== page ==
Sunday, June 16, 2024

AWS Plans Global Expansion of Local Zones 

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SEATTLE — Amazon Web Services (AWS) is planning to launch 32 AWS Local Zones in metropolitan areas in 26 countries. 

Over the next two years, AWS Local Zones will launch in the following markets: Amsterdam, Athens, Auckland, Bangkok, Bengaluru, Berlin, Bogotá, Brisbane, Brussels, Buenos Aires, Chennai, Copenhagen, Delhi, Hanoi, Helsinki, Johannesburg, Kolkata, Lima, Lisbon, Manila, Munich, Nairobi, Oslo, Perth, Prague, Querétaro, Rio de Janeiro, Santiago, Toronto, Vancouver, Vienna, and Warsaw, according to AWS this month. 

The plan comes after AWS completed the launch of AWS Local Zones in 16 U.S. cities: Atlanta, Boston, Chicago, Dallas, Denver, Houston, Kansas City, Las Vegas, Los Angeles, Miami, Minneapolis, New York City, Philadelphia, Phoenix, Portland, and Seattle.

AWS Local Zones are a type of cloud computing infrastructure that extends AWS Regions, or data center clusters, to place compute, storage, database, and other AWS services at the edge of the cloud near large population, industry, and IT centers, enabling customers to deploy applications that require single-digit millisecond latency closer to end users or on-premises data centers. 

AWS Local Zones allow customers to use core AWS services locally, while connecting to the rest of their workloads running in AWS Regions, with the same elasticity, per-usage model, APIs, and toolsets. 

The vast majority of customers receive the “necessary latency required to support their applications’ performance” by running them in AWS Regions. 

However, for applications that require ultra-low latency, such as remote real-time gaming, live video streaming, and augmented reality (AR) and virtual reality (VR), AWS Region infrastructure is closer to end users.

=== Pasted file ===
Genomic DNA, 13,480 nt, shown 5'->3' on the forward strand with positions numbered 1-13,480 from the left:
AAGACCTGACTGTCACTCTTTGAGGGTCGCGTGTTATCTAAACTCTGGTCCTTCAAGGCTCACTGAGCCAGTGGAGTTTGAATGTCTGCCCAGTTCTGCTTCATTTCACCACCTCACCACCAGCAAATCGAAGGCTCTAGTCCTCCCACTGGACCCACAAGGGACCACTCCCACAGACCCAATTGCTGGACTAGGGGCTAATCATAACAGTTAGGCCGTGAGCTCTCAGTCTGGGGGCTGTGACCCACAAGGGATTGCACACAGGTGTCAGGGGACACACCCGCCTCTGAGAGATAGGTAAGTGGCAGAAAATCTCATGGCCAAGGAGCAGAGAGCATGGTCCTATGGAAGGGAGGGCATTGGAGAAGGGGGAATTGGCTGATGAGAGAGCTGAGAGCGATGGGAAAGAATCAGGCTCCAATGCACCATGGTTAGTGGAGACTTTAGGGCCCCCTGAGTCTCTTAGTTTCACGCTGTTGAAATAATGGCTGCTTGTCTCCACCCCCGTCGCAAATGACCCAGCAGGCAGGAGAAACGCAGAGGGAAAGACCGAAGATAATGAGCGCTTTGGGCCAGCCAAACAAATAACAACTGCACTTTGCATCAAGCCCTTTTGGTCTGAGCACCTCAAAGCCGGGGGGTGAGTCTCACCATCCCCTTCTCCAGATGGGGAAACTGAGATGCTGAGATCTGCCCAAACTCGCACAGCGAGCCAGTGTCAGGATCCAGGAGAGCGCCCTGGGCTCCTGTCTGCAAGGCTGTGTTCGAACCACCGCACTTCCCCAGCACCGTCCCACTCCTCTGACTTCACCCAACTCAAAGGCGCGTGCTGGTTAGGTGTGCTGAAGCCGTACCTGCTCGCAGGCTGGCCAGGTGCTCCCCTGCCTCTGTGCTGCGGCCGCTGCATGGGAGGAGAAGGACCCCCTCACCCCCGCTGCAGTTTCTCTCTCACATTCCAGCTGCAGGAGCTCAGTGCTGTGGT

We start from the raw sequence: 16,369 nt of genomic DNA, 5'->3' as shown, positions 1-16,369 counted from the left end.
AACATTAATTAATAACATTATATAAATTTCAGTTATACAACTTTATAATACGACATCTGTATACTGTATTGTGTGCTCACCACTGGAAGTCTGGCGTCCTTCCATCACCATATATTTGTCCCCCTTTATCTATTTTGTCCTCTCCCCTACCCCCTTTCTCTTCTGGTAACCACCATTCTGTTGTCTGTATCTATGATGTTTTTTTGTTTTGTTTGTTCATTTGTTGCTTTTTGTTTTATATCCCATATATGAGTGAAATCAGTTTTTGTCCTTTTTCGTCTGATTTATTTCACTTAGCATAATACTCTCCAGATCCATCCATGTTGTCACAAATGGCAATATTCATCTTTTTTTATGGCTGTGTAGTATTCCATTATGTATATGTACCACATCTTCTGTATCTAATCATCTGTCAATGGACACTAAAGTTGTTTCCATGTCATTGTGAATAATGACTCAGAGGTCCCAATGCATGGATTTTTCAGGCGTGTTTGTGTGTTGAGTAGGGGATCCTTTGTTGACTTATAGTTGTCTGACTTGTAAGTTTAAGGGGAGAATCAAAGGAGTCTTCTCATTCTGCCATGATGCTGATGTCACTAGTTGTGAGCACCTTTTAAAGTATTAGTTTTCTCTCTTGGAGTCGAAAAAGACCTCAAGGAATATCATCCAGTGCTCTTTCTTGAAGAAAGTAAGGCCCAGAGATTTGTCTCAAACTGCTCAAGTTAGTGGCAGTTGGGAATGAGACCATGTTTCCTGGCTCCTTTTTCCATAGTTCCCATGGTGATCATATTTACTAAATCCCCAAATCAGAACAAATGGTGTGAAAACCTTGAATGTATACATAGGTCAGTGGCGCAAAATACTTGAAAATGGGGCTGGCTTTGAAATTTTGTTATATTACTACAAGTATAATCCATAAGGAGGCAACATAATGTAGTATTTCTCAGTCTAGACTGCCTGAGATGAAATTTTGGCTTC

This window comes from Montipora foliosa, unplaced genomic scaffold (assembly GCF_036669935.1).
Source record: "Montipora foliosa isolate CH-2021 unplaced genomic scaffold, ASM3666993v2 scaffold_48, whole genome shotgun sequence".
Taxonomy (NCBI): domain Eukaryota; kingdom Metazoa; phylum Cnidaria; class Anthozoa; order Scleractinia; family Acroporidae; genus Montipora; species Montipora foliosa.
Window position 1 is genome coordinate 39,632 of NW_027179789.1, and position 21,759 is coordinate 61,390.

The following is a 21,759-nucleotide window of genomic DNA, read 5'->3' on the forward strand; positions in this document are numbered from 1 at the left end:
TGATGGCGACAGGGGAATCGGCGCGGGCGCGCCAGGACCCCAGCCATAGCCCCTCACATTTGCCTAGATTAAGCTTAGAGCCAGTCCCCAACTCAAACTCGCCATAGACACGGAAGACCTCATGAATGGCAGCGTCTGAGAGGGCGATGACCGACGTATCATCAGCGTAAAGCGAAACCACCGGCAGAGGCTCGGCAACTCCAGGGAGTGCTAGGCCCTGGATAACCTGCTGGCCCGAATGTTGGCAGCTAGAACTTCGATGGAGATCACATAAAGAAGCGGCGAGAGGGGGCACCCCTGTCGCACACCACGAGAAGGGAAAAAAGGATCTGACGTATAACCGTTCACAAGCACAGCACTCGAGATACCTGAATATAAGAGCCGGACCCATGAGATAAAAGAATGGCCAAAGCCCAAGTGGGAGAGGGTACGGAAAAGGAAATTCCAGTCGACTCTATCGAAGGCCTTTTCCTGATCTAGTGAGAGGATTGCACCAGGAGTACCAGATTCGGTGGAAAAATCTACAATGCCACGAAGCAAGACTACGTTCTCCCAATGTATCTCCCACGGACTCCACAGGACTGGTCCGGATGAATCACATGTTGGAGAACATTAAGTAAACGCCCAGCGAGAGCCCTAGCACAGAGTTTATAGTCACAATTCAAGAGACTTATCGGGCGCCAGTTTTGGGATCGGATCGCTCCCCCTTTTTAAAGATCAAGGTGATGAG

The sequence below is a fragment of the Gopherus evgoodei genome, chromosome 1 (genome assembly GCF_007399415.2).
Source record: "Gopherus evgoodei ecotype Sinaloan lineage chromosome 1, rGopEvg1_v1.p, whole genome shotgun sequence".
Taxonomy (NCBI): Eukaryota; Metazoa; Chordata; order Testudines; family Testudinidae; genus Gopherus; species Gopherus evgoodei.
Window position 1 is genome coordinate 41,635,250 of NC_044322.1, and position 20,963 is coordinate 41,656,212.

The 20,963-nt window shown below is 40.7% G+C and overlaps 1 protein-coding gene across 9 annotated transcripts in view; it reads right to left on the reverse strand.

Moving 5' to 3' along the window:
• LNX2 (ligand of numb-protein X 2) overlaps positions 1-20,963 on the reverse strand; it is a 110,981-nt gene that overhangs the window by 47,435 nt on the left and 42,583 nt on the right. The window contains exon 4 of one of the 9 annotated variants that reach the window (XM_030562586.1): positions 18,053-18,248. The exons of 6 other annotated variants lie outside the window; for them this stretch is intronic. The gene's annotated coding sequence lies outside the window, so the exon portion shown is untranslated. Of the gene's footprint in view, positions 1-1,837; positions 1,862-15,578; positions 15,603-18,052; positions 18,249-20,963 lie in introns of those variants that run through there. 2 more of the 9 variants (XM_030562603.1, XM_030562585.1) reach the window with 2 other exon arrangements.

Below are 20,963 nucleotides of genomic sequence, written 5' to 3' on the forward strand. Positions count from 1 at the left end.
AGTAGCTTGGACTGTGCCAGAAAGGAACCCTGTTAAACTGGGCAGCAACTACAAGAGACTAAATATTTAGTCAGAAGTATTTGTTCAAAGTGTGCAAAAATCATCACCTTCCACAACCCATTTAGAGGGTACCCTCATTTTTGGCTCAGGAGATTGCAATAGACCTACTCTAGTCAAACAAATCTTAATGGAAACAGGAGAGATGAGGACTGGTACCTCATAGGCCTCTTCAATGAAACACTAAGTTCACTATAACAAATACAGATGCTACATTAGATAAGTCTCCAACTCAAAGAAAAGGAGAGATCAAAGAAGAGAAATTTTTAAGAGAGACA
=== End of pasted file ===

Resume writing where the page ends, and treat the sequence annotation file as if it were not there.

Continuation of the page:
AWS Regions also support hybrid cloud environments with local data residency requirements and running parts of their applications in on-premises data centers, but they also want to take advantage of AWS services and similarly benefit from the ultra-low latency that AWS Local Zones can provide to these types of hybrid applications.  

Using AWS Local Zones, customers outside the U.S. have the ability to meet data residency requirements in regulated sectors like health care and life sciences, financial services, and government. 

Customers can connect to AWS Local Zones through an internet connection or use AWS Direct Connect to route traffic over a private AWS network connection.

“The edge of the cloud is expanding and is now becoming available virtually everywhere,” said Prasad Kalyanaraman, VP of Infrastructure Services at AWS. 

Kalyanaraman said AWS is expanding to more locations “for our customers around the world who have asked for these same capabilities to push the edge of cloud services to new places.”

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